Ian Mickel is just glad it was his left hand in the firing line.
- The 2021 harvest got underway this week with a delivery to CBH Group’s Geraldton Port Terminal
- Esperance Shire President Ian Mickel is urging all involved to put safety first, after losing a finger in a farming accident last week
- Safety concerns have been raised as workforce shortages put the sector under extra pressure to harvest a forecast record crop
The Esperance Shire President is recovering after a farming accident last week saw most of his left middle finger amputated and his pointer finger placed in a cast.
But with the 2021 harvest now officially underway, he believes the injury could serve as a timely reminder to others.
Safety was already a concern for many in the industry, with some saying worker shortages and the forecast record-breaking crop are likely to put farm workers under extra pressure and possibly lead to safety lapses.
“I guess the message from my accident is just to take that time, look, prepare, look at where the risks are,” Cr Mickel said.
“I’m guilty of rushing this job … I think that’s one of the things that contributed to it.
It was just before lunchtime last Thursday when Cr Mickel and two farm workers were pulling the parts out of a grain auger — a piece of farm machinery used to transfer grain.
The tool consists of a spiral shaft inside a piece of tube, and somewhere in the process of extracting the parts, Cr Mickel’s fingers “got in the road”.
“I can’t work out why my hand was where it was,” he said.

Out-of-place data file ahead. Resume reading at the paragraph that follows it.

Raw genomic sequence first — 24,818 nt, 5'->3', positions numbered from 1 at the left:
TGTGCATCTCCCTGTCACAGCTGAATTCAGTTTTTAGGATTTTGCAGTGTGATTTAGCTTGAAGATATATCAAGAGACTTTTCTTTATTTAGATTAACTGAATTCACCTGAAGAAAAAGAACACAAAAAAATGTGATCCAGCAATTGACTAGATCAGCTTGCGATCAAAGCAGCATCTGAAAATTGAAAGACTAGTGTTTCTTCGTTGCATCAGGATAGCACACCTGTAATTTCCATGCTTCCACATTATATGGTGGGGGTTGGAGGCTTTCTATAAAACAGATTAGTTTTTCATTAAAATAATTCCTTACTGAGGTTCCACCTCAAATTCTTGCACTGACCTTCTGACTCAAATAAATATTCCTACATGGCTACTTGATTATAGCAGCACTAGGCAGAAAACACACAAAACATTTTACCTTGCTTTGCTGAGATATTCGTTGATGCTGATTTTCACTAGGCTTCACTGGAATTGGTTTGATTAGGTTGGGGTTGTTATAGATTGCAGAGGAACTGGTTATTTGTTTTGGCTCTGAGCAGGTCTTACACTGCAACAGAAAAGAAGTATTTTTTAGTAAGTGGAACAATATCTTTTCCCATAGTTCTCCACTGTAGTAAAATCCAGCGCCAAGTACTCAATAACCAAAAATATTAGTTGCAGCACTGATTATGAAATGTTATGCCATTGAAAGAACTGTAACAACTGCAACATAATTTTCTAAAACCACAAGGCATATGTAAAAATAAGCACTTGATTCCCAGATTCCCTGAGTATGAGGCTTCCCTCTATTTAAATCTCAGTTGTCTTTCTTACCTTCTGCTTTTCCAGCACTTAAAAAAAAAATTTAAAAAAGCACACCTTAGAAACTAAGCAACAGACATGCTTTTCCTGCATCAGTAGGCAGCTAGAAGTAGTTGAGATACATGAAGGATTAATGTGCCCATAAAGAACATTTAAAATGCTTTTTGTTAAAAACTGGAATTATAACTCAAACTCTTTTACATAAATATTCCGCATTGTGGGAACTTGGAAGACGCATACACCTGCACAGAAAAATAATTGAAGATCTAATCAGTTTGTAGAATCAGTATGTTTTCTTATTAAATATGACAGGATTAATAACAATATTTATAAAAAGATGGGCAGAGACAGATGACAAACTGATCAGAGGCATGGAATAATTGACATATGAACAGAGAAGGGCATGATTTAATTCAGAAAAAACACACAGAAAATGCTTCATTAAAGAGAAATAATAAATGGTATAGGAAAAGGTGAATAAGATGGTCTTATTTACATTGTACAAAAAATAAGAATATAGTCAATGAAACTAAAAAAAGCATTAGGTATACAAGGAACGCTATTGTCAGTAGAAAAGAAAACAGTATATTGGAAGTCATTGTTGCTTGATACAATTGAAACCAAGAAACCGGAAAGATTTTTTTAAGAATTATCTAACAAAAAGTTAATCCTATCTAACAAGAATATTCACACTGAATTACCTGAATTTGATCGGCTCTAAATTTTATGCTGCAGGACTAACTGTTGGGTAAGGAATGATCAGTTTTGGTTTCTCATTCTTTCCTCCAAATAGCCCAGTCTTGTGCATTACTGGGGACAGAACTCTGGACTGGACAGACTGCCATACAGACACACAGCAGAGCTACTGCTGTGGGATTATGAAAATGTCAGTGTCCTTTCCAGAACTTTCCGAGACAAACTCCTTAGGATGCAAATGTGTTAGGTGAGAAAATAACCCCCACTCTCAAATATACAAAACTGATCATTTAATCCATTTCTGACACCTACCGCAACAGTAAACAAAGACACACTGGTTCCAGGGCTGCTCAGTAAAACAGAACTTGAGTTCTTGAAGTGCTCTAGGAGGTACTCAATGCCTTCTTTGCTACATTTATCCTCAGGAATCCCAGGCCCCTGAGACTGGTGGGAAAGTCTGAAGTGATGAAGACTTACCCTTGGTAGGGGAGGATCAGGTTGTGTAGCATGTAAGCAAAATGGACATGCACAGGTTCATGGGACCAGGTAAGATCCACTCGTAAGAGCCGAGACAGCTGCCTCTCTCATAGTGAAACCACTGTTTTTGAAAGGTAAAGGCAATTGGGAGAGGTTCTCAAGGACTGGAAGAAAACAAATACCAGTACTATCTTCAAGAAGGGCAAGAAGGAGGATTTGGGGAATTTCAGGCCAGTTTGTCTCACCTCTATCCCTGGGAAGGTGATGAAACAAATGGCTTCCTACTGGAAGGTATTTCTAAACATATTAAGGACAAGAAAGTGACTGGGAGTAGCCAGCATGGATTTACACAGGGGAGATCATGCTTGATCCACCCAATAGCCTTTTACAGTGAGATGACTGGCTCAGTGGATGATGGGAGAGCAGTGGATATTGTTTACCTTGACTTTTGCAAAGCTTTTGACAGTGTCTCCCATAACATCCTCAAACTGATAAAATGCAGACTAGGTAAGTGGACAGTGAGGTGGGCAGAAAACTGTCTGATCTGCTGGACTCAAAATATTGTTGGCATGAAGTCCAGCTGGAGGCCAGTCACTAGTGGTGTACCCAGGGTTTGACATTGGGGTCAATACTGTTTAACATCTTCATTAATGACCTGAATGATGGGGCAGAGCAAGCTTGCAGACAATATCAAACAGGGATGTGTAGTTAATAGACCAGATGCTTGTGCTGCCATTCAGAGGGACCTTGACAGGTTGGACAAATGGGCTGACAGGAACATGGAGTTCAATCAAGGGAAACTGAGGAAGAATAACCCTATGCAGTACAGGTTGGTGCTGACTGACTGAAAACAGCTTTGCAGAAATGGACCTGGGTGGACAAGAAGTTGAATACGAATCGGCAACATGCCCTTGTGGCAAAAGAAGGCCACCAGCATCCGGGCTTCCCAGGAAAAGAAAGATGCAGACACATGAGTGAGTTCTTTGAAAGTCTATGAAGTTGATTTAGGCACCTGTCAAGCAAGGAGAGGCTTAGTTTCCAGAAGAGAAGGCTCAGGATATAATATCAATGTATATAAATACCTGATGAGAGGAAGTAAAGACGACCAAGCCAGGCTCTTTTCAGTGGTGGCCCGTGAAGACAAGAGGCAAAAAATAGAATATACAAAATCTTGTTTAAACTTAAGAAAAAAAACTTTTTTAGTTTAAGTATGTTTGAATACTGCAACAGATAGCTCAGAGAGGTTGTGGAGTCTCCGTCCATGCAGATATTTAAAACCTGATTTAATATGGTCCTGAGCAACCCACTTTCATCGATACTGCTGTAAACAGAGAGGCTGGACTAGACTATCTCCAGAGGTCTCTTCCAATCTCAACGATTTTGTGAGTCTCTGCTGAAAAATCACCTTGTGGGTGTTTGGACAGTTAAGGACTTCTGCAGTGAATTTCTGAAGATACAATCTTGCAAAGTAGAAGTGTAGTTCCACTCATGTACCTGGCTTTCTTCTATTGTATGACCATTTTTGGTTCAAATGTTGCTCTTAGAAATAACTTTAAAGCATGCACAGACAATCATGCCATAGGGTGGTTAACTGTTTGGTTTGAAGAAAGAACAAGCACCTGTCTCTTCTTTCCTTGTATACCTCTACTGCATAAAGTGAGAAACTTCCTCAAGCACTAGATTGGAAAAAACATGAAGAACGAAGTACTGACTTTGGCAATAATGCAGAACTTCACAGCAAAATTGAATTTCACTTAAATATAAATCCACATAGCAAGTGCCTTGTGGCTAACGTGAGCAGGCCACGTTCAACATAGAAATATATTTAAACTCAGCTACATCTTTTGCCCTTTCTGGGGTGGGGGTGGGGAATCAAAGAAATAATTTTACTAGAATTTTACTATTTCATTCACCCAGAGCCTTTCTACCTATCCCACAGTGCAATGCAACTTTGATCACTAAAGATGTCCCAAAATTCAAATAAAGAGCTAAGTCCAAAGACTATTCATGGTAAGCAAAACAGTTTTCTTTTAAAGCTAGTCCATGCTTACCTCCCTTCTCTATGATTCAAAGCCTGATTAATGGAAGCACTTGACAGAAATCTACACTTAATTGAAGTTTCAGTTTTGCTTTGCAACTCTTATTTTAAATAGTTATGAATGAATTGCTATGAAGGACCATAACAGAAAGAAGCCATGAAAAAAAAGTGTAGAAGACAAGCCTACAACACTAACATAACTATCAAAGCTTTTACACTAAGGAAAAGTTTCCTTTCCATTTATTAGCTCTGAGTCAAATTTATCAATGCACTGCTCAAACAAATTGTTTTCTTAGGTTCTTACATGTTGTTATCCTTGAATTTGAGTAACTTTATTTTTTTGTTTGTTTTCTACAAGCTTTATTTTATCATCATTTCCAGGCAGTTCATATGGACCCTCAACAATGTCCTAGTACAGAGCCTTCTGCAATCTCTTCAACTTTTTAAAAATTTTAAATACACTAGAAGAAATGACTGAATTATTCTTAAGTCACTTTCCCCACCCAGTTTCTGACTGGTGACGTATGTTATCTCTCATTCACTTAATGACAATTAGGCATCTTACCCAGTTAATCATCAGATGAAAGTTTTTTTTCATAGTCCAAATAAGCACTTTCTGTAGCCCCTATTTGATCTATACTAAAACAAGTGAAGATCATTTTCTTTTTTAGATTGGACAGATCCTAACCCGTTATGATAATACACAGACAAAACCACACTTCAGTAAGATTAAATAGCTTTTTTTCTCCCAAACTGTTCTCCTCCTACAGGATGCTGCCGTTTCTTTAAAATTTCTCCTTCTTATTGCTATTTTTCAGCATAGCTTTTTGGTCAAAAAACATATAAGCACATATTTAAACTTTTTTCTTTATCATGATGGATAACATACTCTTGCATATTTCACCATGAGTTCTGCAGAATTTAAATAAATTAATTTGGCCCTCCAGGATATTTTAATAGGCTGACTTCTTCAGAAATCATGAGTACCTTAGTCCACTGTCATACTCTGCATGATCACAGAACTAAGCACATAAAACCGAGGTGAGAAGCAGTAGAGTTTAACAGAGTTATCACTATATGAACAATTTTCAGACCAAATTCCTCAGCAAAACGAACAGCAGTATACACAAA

“Fingers have got so many nerves — it was pretty painful stuff.”
Cr Mickel’s property at Beaumont is more than 130 kilometres from Esperance, so after finding a car with enough fuel in it and wrapping his hand in padding, a farm worker drove Cr Mickel to the Esperance Hospital.
“From there on, it was great and excellent service,” he said. “They were all [the medical staff] just so kind.”
‘I’ve got a pretty interesting hand’
Doctors and nurses in Esperance cleaned up Cr Mickel’s hand, before the Royal Flying Doctor Service transported him to Fiona Stanley Hospital in Perth.
Cr Mickel says doctors are hoping his pointer finger can be saved, but much of his middle finger had to be amputated.
Cr Mickel, who admits he has a “pretty interesting hand,” said the medical staff were amused to learn it was not the first time he had cut his own fingers off.
He spent his 5th birthday in hospital after losing the top of the fourth finger on his left hand to another piece of farm machinery.
“Once again I don’t remember a lot about it,” he said.
But while he was able to laugh at his own bad luck, he was concerned for other farm workers as harvest got underway, and urged them to learn from his mistake.
“I’m a very lucky person because it could have been a lot worse,” he said.